- We note that this leaves the
**expectation unchanged**.

**A multi-process response mechanism****A Beta Asymmetric Unfolding Model (BAUM)****Application: Modeling behavior change dynamics**

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I. Precontemplation (non motivation) |
II. Contemplation (expect change within 6mo) |
III. Preparation (expect change within 30d) |
IV. Action (quit, last 6mo) |
V. Maintenance (quit, more than 6mo ago) |
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01 - Social liberation (Perception of non-smokers' behavior) |
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02 - Environmental reevaluation (reassess impact on environment) |
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03 - Emotional relief (express negative feelings) |
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04 - Consciousness raising (taking information on quitting smoking) |
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05 - Sef-reevaluation (reassess one's behavior and values) |
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06 - Self-liberation (Decision, will power) |
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07 - Stimulus control (Remove any cue or incentive) |
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08 - Helping relationships (Rely on significant others) |
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09 - Reinforcement management (Find alternative sources of satisfaction) |
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10 - Counter-conditioning (Find replacements and substitutes) |

(DiClemente and Prochaska, 1982; DiClemente and Prochaska, 1985; DiClemente et al., 1991; Prochaska et al., 1988)

**A multi-process response mechanism****A Beta Asymmetric Unfolding Model (BAUM)****Application: Modeling behavior change dynamics**

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Noel, Y. (1999). Recovering Latent Unimodal Patterns of Change by Unfolding Analysis : Application to
Smoking Cessation. *Psychological Methods*, 4(2), 173-191.

- $N=614$ students from Schools of Nursing in France
responded to the
**Self-Change Strategies questionnaire**(Etter & al., 2000) at the beginning of their first year.Noël, Y., Molimard, R. & Martin, C. (2004, October).

*A longitudinal study in Schools of Nursing*. 19th Meeting of the French Tobbacology Society, Paris. - The questionnaire includes 8
**cognitive items**et 12**behavioral items**. - Students responded to items on a 0-100% agreement
**visual analogue scale**. **Three models have been tested**: The cumulative BRM (AIC=-8478.144), the symmetric BUM (AIC=-10401.1) and the asymmetric BAUM (AIC=-10754.2).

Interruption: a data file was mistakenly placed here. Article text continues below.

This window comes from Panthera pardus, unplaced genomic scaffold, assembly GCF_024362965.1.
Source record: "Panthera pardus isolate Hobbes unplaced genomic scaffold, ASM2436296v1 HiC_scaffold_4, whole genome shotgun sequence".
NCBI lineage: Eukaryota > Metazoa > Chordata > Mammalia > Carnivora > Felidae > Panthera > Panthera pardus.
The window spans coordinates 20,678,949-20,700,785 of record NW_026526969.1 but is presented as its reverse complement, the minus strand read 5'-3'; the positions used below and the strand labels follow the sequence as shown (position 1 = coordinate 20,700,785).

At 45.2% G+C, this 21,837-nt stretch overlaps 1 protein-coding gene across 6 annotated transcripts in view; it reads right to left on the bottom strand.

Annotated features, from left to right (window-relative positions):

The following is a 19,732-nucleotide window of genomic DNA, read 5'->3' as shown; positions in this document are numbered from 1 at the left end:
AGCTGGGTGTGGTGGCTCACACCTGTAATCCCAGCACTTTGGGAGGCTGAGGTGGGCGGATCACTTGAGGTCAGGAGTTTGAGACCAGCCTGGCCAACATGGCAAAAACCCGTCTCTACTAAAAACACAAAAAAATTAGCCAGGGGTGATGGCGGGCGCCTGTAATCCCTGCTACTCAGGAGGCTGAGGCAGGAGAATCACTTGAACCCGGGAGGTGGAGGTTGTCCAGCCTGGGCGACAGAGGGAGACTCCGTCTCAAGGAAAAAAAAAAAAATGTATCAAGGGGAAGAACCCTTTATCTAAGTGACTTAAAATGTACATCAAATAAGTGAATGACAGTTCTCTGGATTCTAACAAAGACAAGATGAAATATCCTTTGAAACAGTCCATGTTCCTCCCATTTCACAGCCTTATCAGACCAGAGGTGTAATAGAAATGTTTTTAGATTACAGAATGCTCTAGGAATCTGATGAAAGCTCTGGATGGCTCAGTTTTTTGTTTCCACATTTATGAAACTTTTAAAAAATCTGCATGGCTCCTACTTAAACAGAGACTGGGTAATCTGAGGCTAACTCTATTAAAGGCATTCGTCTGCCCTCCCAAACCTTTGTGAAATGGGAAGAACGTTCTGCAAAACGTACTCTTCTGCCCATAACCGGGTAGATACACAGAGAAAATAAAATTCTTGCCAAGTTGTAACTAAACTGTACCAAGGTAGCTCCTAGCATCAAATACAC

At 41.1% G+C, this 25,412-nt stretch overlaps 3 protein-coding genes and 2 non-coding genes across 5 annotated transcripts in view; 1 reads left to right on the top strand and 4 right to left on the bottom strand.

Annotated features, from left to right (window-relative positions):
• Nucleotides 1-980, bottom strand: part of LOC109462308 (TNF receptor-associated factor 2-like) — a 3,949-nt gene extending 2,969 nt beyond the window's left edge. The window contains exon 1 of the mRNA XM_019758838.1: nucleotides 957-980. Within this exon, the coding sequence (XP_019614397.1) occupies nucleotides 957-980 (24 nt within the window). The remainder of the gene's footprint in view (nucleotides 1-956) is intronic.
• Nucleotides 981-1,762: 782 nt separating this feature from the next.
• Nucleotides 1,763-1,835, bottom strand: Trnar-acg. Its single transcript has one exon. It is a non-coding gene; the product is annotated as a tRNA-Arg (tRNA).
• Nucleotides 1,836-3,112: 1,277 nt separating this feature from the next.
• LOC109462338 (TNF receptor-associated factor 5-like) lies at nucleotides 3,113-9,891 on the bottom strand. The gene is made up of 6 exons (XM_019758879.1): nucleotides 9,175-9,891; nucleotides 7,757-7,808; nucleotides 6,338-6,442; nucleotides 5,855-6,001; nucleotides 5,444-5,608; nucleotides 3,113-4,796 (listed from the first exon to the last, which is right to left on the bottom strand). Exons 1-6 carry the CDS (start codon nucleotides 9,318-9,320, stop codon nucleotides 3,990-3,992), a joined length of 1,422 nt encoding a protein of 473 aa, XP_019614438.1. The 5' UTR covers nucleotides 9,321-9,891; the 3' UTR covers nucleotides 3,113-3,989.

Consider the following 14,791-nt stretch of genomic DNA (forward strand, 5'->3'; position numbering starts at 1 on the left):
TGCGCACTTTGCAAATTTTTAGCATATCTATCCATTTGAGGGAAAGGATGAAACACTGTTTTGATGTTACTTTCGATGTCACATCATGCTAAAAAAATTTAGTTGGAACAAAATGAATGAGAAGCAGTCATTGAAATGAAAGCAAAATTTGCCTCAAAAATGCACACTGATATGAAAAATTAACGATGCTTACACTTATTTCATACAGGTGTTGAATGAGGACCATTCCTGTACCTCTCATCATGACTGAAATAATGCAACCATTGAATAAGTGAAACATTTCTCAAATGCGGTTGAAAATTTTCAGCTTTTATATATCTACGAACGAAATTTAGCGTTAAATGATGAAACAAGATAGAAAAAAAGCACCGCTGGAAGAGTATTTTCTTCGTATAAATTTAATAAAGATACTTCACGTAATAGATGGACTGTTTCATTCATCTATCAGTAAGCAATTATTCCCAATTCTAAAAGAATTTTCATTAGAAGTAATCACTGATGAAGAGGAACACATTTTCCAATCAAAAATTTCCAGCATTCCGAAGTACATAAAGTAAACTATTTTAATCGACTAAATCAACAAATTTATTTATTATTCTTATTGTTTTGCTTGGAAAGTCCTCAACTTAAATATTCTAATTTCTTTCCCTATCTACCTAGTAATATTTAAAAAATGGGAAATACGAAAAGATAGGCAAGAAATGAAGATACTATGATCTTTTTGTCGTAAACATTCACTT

Note: Figures are median locations by stage.

Thank you for your attention.

yvonnick.noel@univ-rennes2.fr

**A multi-process response mechanism****A Beta Asymmetric Unfolding Model (BAUM)****Application: Modeling behavior change dynamics**

•

•

•

- In classical IRT (Rasch, 2PL...) models, responses are
considered determined by a single latent dimension, summarized as
**attitude**or**ability**($\theta$). - We consider here a situation where
**two latent response processes**$x$ and $y$ are**dynamically related**, for example ($\alpha,\beta > 0$): $$\begin{cases} \frac{dx}{d\theta}=\alpha x(\theta)\\ \frac{dy}{d\theta}=\beta x(\theta-\delta) \end{cases}$$ **Interpretation**: With positive change rates $\alpha$ and $\beta$, we get a**chained dependency**where $x$ increases with $\theta$, and $y$ increases with $x$, possibly with some delay/shifting $\delta$, along a common dimension $\theta$.

- Solution functions for this type of differential equations
are well-known to be
**linear combinations of exponentials**(e.g. compartment models). - This is not suited to the modeling of
**bounded data**(i.e. binary data or continuous bounded scales). - We simply introduce
**logistic penalty factors**, as ($x > 0$): $$\begin{cases} \frac{dx}{d\theta}=\alpha x(\theta){\color{#0587c4}{[1-x(\theta)]}}\\ \frac{dy}{d\theta}=\beta x(\theta-\delta){\color{#0587c4}{[1-y(\theta)]}} \end{cases}$$ to ensure both $x$ and $y$ remain in the $[0;1]$ range.

- Upon
**integration**of the previous system, we get: $$\begin{cases} x(\theta)=1-\frac{1}{1+\exp(\alpha\theta+C)}\\ y(\theta)=1-\frac{D}{\left[1+\exp[\alpha(\theta-\delta)]\right]^{\frac{\beta}{\alpha}}} \end{cases}$$ - The first equation is a standard logistic, while the second
one is a
**generalized logistic**with an exponent (**induction**) parameter (Richards, 1959). It includes the Rasch, 2PL, 3PL and reflected Logistic Positive Exponent Model (Samejima, 1972; Bolfarine & Bazan, 2010) as**special cases**. - It may be considered as a generic model of a process growth
**causally induced**by another process (potentially also a new interpretation for classical models).

Noel, Y. (2022, July). *A dynamical framework for the derivation of cumulative response models*. 87th
International Meeting of the Psychometric Society, Bologna, Italy.

$$\begin{cases}
\color{#0587c4}{f_p(\theta)}&=1-\frac{1}{1+\exp\left[\alpha\theta+C\right]}\\
\color{#D54100}{f_c(\theta)}&=1-\frac{D}{\left[1+\exp\left[\alpha(\theta-\delta)\right]\right]^{\frac{\beta}{\alpha}}}
\end{cases}$$

*A dynamical framework for the derivation of cumulative response models*. 87th
International Meeting of the Psychometric Society, Bologna, Italy.

- The
**expected response**in the Beta is: \[E(X;m,n)=\mu=\frac{m}{m+n} \] - The
**modal response**is: \[Mo(X;m,n)=\frac{m-1}{m+n-2} \] **Variance**is given by: \[ V(X;m,n)=\frac{mn}{(m+n)^{2}(m+n+1)}=\mu(1-\mu)\left[\frac{1}{\color{#0587c4}{m+n}+1}\right] \]

- It can be shown that for $\alpha=\beta=1$ and $\gamma=0$
(Beta Response Model), $v=\frac{1}{2}$ gives us the exact
**variance function of the BRM**. - Similarly, for $\alpha=\beta=1$ and $\gamma=2$ (Beta
Unfolding Model), the choice $v=1$ gives us the exact
**variance function of the BUM**. - Finally, constraining $v$ such that:
\[ v_{\gamma}=\left(\frac{\alpha+\beta}{2}\right)\left(\frac{\gamma+2}{4}\right) \] will fit both cases while interpolating between them.